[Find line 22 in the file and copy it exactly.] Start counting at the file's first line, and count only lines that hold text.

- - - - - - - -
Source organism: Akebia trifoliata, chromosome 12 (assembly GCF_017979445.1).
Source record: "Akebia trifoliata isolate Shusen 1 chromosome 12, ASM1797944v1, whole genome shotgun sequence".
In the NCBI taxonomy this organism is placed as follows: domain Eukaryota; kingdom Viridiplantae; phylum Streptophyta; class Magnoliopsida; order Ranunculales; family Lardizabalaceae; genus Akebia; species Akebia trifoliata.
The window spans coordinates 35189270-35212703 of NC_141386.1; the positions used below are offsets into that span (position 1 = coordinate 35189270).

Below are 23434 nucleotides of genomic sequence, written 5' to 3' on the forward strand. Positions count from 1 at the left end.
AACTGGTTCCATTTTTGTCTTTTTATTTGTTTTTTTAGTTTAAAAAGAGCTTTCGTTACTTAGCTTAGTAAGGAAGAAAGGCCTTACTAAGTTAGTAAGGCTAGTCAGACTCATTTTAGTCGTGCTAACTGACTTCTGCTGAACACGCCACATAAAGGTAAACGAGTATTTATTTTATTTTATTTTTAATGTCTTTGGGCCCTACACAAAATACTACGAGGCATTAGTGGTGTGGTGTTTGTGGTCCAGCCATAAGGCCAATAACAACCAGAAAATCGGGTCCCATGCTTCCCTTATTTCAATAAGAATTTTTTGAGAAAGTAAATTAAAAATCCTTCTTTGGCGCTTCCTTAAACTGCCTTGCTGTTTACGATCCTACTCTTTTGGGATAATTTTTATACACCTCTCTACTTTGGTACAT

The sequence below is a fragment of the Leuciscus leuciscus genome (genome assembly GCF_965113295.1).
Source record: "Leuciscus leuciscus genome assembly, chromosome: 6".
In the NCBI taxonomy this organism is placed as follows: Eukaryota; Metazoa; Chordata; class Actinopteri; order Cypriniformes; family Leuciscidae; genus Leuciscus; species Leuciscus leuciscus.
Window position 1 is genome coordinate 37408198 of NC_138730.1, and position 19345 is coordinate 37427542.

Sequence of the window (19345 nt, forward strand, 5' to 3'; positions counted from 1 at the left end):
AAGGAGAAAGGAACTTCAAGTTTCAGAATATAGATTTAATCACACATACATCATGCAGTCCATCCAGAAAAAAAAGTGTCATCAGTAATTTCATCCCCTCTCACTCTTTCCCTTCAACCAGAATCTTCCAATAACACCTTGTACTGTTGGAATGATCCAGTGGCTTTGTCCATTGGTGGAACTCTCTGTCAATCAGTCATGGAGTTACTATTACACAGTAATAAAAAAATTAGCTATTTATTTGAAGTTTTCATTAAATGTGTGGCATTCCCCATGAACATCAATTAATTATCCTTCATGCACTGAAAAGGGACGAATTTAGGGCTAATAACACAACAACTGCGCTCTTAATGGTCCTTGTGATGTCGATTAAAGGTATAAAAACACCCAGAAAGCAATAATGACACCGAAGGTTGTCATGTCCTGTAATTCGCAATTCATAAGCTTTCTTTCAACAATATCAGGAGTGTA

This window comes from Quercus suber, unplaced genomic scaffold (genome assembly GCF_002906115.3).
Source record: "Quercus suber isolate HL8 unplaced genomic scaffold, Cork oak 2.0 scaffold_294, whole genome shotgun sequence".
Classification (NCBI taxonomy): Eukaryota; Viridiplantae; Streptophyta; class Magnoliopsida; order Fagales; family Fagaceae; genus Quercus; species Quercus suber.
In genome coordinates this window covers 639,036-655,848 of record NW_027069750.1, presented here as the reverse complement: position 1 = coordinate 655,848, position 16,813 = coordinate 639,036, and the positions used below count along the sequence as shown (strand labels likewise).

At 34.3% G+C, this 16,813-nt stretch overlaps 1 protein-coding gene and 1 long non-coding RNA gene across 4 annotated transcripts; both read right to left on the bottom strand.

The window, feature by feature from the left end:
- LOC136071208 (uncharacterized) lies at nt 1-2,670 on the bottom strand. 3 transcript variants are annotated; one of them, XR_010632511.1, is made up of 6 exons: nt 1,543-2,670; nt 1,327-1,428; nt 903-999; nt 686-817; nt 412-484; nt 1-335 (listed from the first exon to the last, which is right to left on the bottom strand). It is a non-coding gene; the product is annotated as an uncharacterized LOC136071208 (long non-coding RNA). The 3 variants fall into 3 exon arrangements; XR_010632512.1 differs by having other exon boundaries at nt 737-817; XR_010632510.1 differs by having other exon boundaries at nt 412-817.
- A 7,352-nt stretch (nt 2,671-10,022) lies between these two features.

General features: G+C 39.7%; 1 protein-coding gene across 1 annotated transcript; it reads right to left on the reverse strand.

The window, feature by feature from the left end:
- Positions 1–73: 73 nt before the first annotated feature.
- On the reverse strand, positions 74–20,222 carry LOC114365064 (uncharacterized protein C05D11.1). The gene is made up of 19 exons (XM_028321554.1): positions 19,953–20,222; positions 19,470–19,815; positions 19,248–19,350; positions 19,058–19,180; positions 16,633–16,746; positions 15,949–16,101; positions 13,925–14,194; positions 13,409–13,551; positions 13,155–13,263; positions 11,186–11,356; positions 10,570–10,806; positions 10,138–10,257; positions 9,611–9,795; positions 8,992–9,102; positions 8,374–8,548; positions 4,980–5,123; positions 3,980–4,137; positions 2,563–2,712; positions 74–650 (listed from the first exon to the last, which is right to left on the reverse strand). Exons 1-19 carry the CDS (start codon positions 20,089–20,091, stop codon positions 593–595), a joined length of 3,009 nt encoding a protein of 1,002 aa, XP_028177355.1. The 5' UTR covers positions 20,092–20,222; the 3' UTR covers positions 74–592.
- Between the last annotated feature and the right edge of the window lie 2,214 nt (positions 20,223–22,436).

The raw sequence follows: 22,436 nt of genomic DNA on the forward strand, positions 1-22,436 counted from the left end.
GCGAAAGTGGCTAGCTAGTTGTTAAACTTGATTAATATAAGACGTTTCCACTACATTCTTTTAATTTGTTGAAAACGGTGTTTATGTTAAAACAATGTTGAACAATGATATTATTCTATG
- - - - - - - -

The window, feature by feature from the left end: